May 8, 2007

Muay Thai Legend - Phraya Pichai

Phraya Pichai Daab Hak (Phraya Pichai of the broken sword) who was also known as Thongdee Fan Kao was from Thongyung Province which is known today as Uttarradit. When Phraya Pichai was a young boy he loved to practice Muay Thai and would always be running away without his parents knowing, to train in the art. He trained with many teachers of that time.

One day Phraya Tak (General Taksin) was holding a Muay Thai contest in the town of Tak during a town festival. Now a young man of twenty years, Nai Thongdee Fan Kao asked the ring master to find him a match. The towns people having never seen the boxer before suggested that he take an opponent who had little experience so that it would make an exciting fight, but Nai Thongdee insisted that he would fight the most skillful boxer in the town.

A famous boxing master of Tak, Arjarn Nai Hao, who nobody dared to challenge, gladly agreed to take the fight, knowing that those who had challenged the master before had been soundly and thoroughly beaten, why should this young upstart be any different? A huge crowd gathered to see the young boxer Nai Thongdee fight the invincible Nai Hao.Throughout the bout Nai Thongdee showed brilliant Muay Thai style.

Seeing a resounding victory over Nai Hao after witnessing such a formidable display, Phraya Taksin showed no hesitation in asking Nai Thongdee to join his army. On many occasions, Nai Thongdee would display his talents in the Muay Thai ring before Phraya Tak (later to become King Taksin the great of Thonburi). His skill and bravery in the ring and the fact that no other boxer could defeat Nai Thongdee, were very pleasing to Phraya Tak who appointed him to be his personal bodyguard.

The Emperor of China Kao Tsung, was alarmed by the military might of the Burmese. From 1766- 1769, the Emperor sent his armies four times to subdue the Burmese, but all four invasions failed. Siam was under the control of the Burmese since the sacking of Ayutthaya, but had to withdraw the bulk of its army from Siam to ward of the Chinese invasions, leaving behind only a small contingent. General Taksin taking advantage of the situation, organized his force and revolted.

General Taksin; At first was a guerrilla leader with only five hundred followers but within fifteen years his dominion was to embrace all of Siam. During the revolt Taksin managed to escape to Rayong on the East coast of Siam. Here with the help of Phraya Pichai, now his Commander-in-Chief, raised an army and declared all out war on Burma. The action was to eventually regain freedom for the Siamese people.

Phraya Pichai or (Nai Thongdee), under the guidance of General Taksin and using guerrilla tactics, won back many small towns and villages from the Burmese. It was during one of the many battles, that Nai Thongdee was to become famous. In 1773 an army under celebrated Burmese General Bo Supia was sent to capture the City of Pichai. Nai Thongdee led the Thai army and fought him at Wat Aka and Phraya Sura Sri helped him battle the Burmese. The Burmese general was driven into retreat while sustaining great losses to his troops.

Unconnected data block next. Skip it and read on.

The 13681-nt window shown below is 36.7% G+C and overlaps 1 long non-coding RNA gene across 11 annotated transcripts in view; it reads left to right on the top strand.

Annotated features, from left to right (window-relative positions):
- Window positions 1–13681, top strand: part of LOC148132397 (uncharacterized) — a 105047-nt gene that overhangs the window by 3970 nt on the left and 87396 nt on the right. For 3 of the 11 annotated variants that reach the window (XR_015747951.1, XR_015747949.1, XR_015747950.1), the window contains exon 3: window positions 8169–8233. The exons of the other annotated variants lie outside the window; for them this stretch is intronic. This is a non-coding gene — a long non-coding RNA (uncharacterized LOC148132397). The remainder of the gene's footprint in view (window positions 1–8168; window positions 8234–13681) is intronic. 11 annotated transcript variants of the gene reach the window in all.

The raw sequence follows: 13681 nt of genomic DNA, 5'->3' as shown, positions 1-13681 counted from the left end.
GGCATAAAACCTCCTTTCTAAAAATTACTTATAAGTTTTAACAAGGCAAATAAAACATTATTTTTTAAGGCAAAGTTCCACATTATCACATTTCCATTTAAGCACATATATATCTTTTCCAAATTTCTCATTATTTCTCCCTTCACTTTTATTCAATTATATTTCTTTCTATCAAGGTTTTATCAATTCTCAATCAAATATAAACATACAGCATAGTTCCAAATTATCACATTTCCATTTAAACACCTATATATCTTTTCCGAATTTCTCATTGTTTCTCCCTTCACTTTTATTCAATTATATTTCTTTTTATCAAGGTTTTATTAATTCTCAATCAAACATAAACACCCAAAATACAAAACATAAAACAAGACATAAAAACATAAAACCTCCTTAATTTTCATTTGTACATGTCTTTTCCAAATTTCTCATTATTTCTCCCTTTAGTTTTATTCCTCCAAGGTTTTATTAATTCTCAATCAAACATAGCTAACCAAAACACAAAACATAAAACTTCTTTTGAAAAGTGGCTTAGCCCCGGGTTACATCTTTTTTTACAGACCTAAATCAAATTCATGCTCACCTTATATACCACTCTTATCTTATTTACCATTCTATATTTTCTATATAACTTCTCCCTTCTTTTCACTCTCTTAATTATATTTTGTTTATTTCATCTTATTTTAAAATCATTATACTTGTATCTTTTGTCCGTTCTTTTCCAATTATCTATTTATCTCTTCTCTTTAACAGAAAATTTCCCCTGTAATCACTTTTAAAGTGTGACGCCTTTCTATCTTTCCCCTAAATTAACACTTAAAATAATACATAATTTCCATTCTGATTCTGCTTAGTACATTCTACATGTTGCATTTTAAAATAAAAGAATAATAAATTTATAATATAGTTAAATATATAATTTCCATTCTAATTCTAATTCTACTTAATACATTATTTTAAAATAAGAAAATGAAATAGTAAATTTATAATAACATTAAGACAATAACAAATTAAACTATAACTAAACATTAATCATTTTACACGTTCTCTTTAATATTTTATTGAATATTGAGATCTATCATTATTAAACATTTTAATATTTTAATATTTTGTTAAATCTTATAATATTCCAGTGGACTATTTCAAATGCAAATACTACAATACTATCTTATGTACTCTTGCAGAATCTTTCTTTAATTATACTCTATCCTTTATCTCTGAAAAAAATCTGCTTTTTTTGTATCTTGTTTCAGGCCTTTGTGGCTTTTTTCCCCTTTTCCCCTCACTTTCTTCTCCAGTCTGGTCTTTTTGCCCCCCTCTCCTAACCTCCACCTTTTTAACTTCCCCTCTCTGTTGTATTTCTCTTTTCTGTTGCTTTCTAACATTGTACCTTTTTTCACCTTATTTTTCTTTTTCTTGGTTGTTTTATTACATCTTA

In the heat of the battle which Nai Thongdee fought with Sang maa daab (two handed swords) and after many fierce engagements he slipped and used one of his swords to control himself by pointing it into the ground, as he leaned on the sword it broke in half. Nai Thongdee used his Muay Thai techniques. One daab and one broken one, he led his army to victory forcing the Burmese back across the border.

As a result of this battle he was known as ‘Phraya Pichai Daab Hak’ (Daab Hak) meaning broken sword. Eventually after fifteen years of war the Siamese under ‘King Tasking the Great ‘ had forced the Burmese army back and Siam regained all of its original frontiers.

When King Taksin died, the new King Rama I of the Chao Phraya Chakri Dynasty (the present day rulers), he declared his new capitol Bangkok. As a reward for his loyalty and service to his country King Rama asked Phraya Pichai if he would continue his good work as the kings bodyguard. (In these times the law of the land stated that once a King died, his bodyguards and loyal servants should die with him), but King Rama offered to take an acceptation for Phraya Pichai.

However, Phraya Pichai was so saddened by the death of his beloved King Taksin that he ordered the executioner to do away with him, despite King Rama's kindness, Such was the loyalty that Phraya Pichai had for King Taksin. Instead he asked King Rama to raise his son and in time that son could become King’s personal bodyguard in his fathers place.

Phraya Pichai was executed on his own order when he was 41 years old. A monument built to the memory of Phraya Pichai in 1969. The bronze image of the great warrior stand proudly in front of the Parliament Building in Uttarradit and serves to remind each generation of the amazing man’s courage and loyalty to his King and the Thai nation. The epitaph reads "In memory and loving honor for the pride of our nation".


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